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The Mother of net neutrality calls for spanking of Democratic Chairman for not paying attention

If Professor Tim Wu is the "Father" of net neutrality, since he named the issue in 2002, I guess Gigi Sohn can be called the "Mother" of net neutrality because in 2002 her organization, Public Knowledge, birthed the original political manifesto on this type of thinking: "Saving the Information Commons."   

Yesterday Ms. Sohn, the Mother of net neutrality, participated in a conference call for left-leaning bloggers to indoctrinate them into the right and wrong way to blog about FreePress/Public Knowledge's petition to the FCC on Comcast's network management.

  • Well when Mom's not happy, nobody's happy.  
  • In response to questions about what bloggers could do, Mother neutrality effectively called on bloggers to spank Senate Chairman Innouye for not listening to Mom.
    • The impertinence of those 83 year-old, seven-term U.S. Senators who won't listen and do as their told!
    • Where is the respect anymore?   

Ted Hearn of MultiChannel News had a great story on this: "Sohn to bloggers: target Inouye

Kudos to Ou/Bennett for slam dunking the bogus FreePress Comcast petition!

I most highly commend George Ou and Richard Bennett for bringing some much-needed adult supervision and technical excellence to the issue of Comcast's network management. Please read George's latest blogpost.

  • FreePress...read it and weep -- you have laid another high profile net neutrality egg.

George has produced the must read piece on this issue. In "A rational debate on Comcast's Traffic management" George explains, with the assistance of Richard Bennett's exceptional expertise, what is really going on with Comcast's traffic management. 

  • In a nutshell, they explain the real world design limitations of a shared cable network, especially on the upstream path, and how those limitations practically require network managers to limit how much traffic goes through a particular network point, just like traffic lights must do on highway ramps during rush hour to ensure that the highway does not degrade into a parking lot. 

The already low credibility of net neutrality proponents will fall even further as the FCC investigates this allegation and determines Comcast's network management to be well within the bounds of "reasonable." 

  • While net neutrality proponents and their activist reporter friends may like to play engineers on TV, noone would want to entrust them with operating anything more complicated than a mouse.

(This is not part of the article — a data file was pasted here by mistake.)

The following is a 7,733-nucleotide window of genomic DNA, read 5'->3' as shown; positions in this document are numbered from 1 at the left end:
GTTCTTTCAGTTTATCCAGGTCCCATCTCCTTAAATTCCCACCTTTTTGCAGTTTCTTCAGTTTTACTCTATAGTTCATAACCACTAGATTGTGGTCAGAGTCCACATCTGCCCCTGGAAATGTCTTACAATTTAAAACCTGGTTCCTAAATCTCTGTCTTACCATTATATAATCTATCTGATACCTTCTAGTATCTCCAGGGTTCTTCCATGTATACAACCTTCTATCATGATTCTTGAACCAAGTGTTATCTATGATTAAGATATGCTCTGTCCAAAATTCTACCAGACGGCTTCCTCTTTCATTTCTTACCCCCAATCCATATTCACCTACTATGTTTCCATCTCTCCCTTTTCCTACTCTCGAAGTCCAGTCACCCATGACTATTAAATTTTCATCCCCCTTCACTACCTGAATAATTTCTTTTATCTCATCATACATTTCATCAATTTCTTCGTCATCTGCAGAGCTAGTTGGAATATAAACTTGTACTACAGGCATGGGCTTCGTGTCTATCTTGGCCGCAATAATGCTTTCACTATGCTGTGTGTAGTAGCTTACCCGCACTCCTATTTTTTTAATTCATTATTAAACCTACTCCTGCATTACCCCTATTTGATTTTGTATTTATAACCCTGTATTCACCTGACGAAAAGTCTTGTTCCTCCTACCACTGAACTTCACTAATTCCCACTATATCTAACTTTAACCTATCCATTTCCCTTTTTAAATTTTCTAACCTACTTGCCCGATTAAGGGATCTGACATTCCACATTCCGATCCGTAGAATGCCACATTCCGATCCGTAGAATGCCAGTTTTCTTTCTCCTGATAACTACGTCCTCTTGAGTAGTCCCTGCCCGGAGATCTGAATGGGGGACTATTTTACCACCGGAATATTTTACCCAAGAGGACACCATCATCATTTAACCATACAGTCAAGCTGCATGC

The reason we have due process in this country is precisely to protect against this type of spurious allegation.

Why FreePress' Comcast Petition unreasonably defines "reasonable network management"

The FreePress Comcast petition has an unreasonable view of what "reasonable" network management is in the FCC's net neutrality policy.

First, the petitioners ignore the reason the FCC exists in the first place -- the absolute necessity for some network management in order for communications systems to function as needed.

  • The predecessor to the FCC, the Federal Radio Commission was created in 1927 because of the chaos of an completely unmanaged network (like the petitioners currently are advocating for) --
    • too many stations were broadcasting on too few frequencies making the airwaves a garbled and unworkable "tragedy of the commons."
  • The Government brought order to this chaos by granting the FRC/FCC the authority to make spectrum licensed property, grant licenses, and assign frequencies and power levels for each license.  

Second, the petitioners ignore that "reasonable network management" of communications is directly analogous to reasonable traffic management of our roadways.

Father of net neutrality admits "the whole net neutrality issue is really about a power struggle"

Tim Wu, the "father of net neutrality" because he made up the term a few years back, was surprisingly candid in a CNET article that: "the whole net neutrality issue is really about a power struggle."

  • Well we now know net neutrality is not about:
    • A supposedly longstanding non-discrimination "principle" of the Internet;
    • all bits being equal; or
    • freedom of speech.
  • It's about "power."
    • We knew it all along. 
      • It's really about the "power struggle" over corporate welfare for the dotcom billionaires at Google and eBay who want the consumer to subsidize their piggish bandwith demands in order to maintain their 90% gross profit margins.  

I also found another candid quote by the Moveon.org/FreePress folks that also tells us what they are up to:

Bogus petition against Comcast's reasonable network management is a back door ploy to reinstate common carriage for broadband

The Moveon.org/FreePress petition to the FCC to declare Comcast's reasonable network management illegal, is a deceptive back-door scheme to reverse FCC deregulation of broadband as an information service and to (de facto) reinstate common carriage for broadband.

  • The petition will be found to be a bogus and manufactured scheme to deceive the FCC and the public that necessary, responsible, and "reasonable network management" -- that serves consumers and the Internet public by delivering quality of service and protecting consumers from the harm of viruses, spam etc. -- should be declared illegal "degrading" of an Internet application.